Survey: EHR Plans Abound, but Optimism Wanes

Although most health care provider organizations plan to have electronic health records in place in the next five to ten years, many are unenthusiastic about creating networks to share those records and are daunted by the continuing challenges of implemen

In 2004, President George W. Bush declared that widespread electronic health record systems and networks would be up and running in the United States within a decade.

But according to a recent survey of health care provider organizations released Feb. 13 by Oracle, 38 percent are skeptical that that ambitious goal will be met. This faction argues instead that it may closer to two decades to realize a functioning national health information network.

Still, more than half of the health care provider organizations surveyed believe that the United States will achieve a national health information network by 2014. And, contrary to previous surveys, it seems that physician groups may be leading the way when it comes to EHR implementation.

/zimages/4/28571.gifAnother study found that doctors with EHRs have more complete patient information. Click here to read more.

Half of the physician groups surveyed expect to have a functioning EHR system within the next year. Thats more than any other category of health care provider organizations. (Small physician groups notoriously lag in EHR implementation, given budget and technical limitations, but only 18 percent of the organizations participating in this survey had fewer than 100 employees, so that may be a group largely overlooked by this survey.)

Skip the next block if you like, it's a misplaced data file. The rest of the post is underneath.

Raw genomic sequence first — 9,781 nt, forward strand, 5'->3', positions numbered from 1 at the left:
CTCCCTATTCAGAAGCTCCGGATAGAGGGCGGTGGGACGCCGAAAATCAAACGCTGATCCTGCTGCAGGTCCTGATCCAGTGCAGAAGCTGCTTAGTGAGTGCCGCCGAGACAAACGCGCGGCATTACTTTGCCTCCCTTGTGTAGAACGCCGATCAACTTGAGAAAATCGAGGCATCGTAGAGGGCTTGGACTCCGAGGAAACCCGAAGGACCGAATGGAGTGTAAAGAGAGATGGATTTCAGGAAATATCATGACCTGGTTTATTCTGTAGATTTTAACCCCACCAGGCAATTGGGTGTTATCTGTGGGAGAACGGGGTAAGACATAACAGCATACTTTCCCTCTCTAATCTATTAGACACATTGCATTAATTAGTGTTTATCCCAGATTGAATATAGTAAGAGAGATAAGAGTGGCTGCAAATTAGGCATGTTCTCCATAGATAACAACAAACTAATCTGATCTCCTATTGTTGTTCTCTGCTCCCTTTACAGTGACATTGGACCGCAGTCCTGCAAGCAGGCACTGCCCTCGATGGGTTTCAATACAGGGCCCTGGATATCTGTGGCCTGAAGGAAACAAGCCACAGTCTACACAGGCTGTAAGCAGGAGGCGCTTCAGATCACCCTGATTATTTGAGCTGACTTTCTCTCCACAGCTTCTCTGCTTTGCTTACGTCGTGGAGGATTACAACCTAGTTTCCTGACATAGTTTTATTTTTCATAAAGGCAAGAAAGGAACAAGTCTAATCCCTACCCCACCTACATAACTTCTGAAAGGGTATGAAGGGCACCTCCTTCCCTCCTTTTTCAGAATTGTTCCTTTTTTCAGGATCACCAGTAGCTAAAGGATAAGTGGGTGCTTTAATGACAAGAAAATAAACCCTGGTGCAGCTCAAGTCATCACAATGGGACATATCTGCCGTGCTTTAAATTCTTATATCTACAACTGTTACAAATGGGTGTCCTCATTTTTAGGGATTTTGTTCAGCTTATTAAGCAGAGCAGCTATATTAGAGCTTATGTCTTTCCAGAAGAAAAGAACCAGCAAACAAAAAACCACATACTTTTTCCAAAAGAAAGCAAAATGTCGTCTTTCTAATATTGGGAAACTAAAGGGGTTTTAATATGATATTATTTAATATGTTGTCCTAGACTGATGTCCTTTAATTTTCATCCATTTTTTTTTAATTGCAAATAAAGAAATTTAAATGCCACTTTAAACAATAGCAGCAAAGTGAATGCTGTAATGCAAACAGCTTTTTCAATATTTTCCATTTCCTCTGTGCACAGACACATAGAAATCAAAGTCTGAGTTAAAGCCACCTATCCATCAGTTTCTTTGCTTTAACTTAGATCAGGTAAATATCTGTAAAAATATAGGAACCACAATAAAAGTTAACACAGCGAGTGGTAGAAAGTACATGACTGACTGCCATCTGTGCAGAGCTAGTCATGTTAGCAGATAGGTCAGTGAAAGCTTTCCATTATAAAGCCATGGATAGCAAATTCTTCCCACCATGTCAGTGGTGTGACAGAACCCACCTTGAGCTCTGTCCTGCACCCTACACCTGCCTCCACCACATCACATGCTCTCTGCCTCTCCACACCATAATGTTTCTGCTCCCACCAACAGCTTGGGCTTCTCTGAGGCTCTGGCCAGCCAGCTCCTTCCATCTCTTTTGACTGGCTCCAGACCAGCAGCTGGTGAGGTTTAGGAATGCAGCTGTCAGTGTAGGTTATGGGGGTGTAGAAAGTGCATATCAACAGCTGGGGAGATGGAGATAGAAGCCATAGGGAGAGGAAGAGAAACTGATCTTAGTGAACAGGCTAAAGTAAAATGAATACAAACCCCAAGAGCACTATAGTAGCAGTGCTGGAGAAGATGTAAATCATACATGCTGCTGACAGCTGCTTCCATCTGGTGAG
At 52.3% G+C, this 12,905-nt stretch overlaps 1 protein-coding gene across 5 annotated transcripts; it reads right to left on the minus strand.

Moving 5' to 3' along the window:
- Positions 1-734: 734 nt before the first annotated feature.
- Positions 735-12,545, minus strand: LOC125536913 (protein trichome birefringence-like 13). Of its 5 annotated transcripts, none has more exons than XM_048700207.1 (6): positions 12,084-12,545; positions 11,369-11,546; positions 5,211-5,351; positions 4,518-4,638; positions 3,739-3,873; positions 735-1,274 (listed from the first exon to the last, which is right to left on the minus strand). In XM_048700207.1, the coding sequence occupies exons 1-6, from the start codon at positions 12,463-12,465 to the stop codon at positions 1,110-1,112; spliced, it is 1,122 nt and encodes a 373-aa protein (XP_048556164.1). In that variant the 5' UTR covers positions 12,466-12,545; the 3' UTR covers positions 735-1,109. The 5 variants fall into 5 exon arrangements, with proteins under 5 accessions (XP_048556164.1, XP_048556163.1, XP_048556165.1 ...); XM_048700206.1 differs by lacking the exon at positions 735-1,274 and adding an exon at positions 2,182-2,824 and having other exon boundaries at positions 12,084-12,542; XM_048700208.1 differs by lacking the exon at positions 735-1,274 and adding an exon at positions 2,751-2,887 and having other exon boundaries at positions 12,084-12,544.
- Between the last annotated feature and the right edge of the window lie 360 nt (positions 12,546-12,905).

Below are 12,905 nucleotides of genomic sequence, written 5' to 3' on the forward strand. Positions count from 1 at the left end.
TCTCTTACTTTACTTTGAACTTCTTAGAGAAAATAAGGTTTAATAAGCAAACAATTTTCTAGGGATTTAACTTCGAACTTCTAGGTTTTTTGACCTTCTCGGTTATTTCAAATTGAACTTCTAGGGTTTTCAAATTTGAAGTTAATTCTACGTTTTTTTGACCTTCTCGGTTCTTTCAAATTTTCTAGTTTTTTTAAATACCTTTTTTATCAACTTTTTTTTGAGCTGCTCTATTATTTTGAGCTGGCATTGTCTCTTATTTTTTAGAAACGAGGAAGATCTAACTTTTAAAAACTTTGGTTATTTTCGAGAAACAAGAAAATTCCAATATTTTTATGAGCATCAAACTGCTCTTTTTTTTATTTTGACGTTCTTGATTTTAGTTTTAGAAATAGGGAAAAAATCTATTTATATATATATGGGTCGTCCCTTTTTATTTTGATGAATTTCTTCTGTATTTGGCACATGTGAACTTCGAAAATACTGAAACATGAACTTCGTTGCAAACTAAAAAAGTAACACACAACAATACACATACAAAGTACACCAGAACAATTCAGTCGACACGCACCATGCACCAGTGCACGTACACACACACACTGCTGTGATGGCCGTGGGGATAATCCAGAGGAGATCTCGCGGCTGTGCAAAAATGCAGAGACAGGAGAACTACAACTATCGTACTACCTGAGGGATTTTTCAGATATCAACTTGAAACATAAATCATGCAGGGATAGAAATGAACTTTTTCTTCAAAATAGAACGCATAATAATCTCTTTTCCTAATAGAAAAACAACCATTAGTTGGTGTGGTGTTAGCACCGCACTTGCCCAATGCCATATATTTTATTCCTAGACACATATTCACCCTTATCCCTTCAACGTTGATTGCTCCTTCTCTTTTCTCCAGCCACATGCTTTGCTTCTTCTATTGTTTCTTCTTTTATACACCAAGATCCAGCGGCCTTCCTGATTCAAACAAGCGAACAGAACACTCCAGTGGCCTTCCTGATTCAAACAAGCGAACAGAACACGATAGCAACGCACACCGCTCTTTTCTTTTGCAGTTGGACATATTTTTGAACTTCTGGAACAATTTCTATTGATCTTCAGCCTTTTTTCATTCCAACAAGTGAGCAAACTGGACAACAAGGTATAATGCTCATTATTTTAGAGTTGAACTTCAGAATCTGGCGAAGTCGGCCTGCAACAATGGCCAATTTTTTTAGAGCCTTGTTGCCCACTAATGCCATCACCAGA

Clinics/community health organizations are also hoping to lead the charge to EHR implementation—92 percent plan to implement EHRs and 46 percent indicate they will complete implementation in less than one year. Physician practice groups as well as hospitals and health care systems are also largely enthusiastic about a five-year target—86 percent of each group plans to implement EHRs.

Overall, 77 percent of providers say they plan to implement EHRs and 85 percent of those estimate completion within five years. But only 42 percent of respondents are currently participating in or plan to participate in a regional health information organization. So even if organizations invest in EHRs, it may take much longer to realize the benefits associated with allowing broad health care provider access to these records.

Even when it comes to just implementing EHRs in their facility, health care provider organizations have plenty of worries. Three-quarters of providers surveyed cite technology and implementation costs as the top challenge to EHR rollout and 44 percent cite IT infrastructure challenges. Specifically, respondents singled out the requirement for IT standards and health care system interoperability as their primary concern. Other issues include security, privacy and change management.

Respondents are hoping that the government and industry will chip in to help shoulder the heavy costs of electronic health record implementation. They are hopeful that direct government funding (67 percent), industry technology donations (58 percent) and tax incentive programs (52 percent) will accelerate the national health network rollout and their individual EHR implementations.

A total of 364 respondents completed this survey; their organizational types include hospitals and health care systems; managed care facilities; independent delivery networks; public health organizations; clinics and community centers; and physician group practices.

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